THERE has been much discussion on our atrocious driving recently. All sorts of ways to improve it. Just about every developed country in the world has compulsory third-party vehicle insurance, including our Aussie cousins.

What does this compulsory insurance do to help the road toll? Simple. It stops bad drivers and unsafe cars being on our roads, the reason being it is so expensive that bad drivers cannot afford it, and neither they should. Unless you can provide proof of insurance, you cannot register your car.

Driving a car is a privilege, not a rite [sic]. I think it is time we came into line with the rest of the world. Those of us who insure responsibly bear the brunt.



Not so funny

The caption of Body's poorly thought-out cartoon reads: "How terribly convenient", with Trump adrift in a small dinghy waving a sabre, and a burning oil tanker in the background.

Cheap jokes about Trump are 10 a penny; what I take exception to is his flippant treatment of a most deadly serious subject — emphasis on "deadly".

These horrific attacks (by whoever) on unarmed merchant oil tankers not only threaten the lives of the civilian crewmen aboard due to the hazardous and sometimes explosive nature of their contents, they also threaten a terrible ecological disaster if 100,000 tons of crude are spilled into the waterway.

Not "terribly convenient" at all!

Finally, should a tanker be sunk, watch what happens to oil prices as a result of soaring maritime insurance prices. Meantime, full marks to the US Navy destroyer USS Bainbridge, which sailed at flank speed to the scene and helped to rescue crewmen from the stricken vessels.

St John's Hill

Ruminants and CO2


Peter Shand, commenting on Damon Gameau in his article, Chronicle (June 16), says his book and doco on the worry of the planet's population and climate change was enlightening.

Peter says he knows a lot about climate change, my bet is he bases his knowledge on the hypothesis, and the circumstantial evidence that the press keep printing, not on science.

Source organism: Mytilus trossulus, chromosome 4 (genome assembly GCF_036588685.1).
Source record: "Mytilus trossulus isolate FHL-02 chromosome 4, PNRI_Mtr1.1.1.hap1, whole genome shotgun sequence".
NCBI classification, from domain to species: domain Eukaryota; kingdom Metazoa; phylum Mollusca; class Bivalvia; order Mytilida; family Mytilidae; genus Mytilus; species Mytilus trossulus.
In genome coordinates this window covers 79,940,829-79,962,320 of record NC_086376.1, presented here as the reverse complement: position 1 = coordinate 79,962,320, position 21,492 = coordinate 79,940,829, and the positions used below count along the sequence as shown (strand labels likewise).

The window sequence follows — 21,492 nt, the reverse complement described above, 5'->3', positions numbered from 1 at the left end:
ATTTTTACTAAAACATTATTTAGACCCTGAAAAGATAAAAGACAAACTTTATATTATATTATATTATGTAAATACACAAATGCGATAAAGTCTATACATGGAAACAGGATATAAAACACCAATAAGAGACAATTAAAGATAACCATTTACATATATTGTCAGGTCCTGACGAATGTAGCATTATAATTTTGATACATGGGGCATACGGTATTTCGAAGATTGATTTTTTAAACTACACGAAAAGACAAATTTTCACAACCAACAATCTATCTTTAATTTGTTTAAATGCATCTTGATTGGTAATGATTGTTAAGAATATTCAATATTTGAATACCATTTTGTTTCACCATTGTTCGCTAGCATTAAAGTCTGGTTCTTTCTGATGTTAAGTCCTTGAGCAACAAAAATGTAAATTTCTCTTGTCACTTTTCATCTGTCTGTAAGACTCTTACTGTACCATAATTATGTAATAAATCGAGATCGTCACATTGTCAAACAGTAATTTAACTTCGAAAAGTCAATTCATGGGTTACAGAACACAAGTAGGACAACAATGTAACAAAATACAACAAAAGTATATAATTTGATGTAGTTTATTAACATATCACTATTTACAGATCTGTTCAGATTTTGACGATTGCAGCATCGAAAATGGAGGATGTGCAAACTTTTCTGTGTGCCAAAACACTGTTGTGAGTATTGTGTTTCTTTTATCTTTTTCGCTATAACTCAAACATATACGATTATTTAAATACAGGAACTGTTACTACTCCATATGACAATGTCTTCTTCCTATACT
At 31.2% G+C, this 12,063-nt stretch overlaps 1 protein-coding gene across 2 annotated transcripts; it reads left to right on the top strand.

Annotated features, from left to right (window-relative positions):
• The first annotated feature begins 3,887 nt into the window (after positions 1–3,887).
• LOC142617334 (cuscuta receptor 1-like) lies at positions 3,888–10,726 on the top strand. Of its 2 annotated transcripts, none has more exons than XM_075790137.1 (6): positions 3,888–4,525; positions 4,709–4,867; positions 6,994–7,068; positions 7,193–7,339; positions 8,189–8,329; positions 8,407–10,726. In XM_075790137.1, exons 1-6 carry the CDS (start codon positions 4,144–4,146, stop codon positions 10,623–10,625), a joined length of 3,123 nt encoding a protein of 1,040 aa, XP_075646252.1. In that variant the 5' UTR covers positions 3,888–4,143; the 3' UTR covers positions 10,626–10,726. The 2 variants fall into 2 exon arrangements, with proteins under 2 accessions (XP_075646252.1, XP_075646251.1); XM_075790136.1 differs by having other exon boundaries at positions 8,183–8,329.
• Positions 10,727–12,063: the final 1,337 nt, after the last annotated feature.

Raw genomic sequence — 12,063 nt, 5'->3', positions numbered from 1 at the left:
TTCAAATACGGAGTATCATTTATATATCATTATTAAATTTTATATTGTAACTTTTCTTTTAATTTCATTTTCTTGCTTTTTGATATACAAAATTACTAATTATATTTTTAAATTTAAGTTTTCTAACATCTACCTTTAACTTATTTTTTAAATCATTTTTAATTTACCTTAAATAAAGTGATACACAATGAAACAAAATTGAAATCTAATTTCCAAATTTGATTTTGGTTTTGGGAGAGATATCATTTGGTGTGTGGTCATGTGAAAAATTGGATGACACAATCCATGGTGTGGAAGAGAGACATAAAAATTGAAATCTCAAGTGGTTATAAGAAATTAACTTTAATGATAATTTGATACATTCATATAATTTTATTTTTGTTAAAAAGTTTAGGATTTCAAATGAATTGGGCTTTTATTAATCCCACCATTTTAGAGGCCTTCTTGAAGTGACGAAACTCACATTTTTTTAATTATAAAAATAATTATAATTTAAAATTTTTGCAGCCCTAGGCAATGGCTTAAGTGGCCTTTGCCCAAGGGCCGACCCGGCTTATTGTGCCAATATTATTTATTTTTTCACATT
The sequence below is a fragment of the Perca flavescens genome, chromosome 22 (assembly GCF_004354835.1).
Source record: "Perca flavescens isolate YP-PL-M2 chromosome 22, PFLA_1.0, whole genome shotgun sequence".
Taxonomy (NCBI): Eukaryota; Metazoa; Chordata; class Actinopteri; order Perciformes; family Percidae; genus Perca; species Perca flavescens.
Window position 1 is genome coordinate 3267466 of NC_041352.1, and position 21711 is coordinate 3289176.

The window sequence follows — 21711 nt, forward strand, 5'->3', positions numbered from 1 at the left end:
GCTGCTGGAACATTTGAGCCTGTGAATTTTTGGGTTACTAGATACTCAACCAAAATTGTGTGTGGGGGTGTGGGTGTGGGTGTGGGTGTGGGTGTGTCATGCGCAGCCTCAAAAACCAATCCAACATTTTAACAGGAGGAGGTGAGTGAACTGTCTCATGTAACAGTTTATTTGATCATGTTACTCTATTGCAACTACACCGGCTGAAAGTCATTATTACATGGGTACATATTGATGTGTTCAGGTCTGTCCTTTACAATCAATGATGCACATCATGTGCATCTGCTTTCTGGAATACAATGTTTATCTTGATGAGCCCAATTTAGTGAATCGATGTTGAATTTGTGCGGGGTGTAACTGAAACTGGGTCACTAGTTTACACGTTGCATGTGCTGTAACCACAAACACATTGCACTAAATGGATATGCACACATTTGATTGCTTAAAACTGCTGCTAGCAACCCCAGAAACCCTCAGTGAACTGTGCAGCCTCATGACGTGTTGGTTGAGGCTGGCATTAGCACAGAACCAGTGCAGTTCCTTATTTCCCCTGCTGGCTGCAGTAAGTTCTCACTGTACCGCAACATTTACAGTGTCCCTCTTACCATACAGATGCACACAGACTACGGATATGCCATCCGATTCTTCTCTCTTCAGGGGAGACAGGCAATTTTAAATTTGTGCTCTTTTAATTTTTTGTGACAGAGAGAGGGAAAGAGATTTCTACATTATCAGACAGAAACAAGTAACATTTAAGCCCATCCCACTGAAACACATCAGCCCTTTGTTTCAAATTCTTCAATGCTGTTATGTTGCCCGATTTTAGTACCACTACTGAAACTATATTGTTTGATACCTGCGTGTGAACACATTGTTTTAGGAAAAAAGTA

To further prove his lack of knowledge he liked a chapter on Draw Down and Sequester of carbon in the soil, which also increases its fertility meaning more green growth, new to him.

That is the beauty of ruminant animals: the grass absorbs the CO2, the cows eat it, and belch a little methane to be turned back into CO2 while the rest they drop on the soil to be absorbed. It is one of many of nature's cycles that have made the planet inhabitable; isn't nature clever? This means ruminant animal farming is at least carbon neutral, but the UNIPCC will not let you claim carbon credits on grass, as it would blow their pollution argument out of the water.


Jesus the sage

Further to what you may read in "Thought for today", the historical Jesus of Nazareth was primarily a sage. Inherited by both Christianity and Islam, was a stream of thought known as the "wisdom stream". Its exponents were called the sages or wise men — responsible for such biblical books as Proverbs, Job, Ecclesiastes and the Wisdom of Solomon.

They were critical of much in Jewish orthodoxy. They stood in awe of the natural world and encouraged people to observe the way nature worked and to accommodate their lifestyle to it. The Hebrew language had no word for nature, they simply used the word "god", where we would speak of "nature" as in "Reverence for nature is the beginning of wisdom".

Jesus, like those before him, set much of his teaching in the context of what he observed about natural phenomena. But this has been lost to view as the Christian movement fastened their attention on him, rather than on his teaching — and the attention he gave to the natural world as a sage was replaced by a wisdom stream from another culture.

This became classical Christianity, resulting from the synthesis of the Jewish culture, which gave birth to the Jesus movement and the Graeco~Roman culture, whose concepts and cultural forms Christians borrowed to express their evolving faith.

Nowhere is this synthesis, its syncretisation and its embellishments, more clearly demonstrated than in the second-century Christian writers known as the Apologists.


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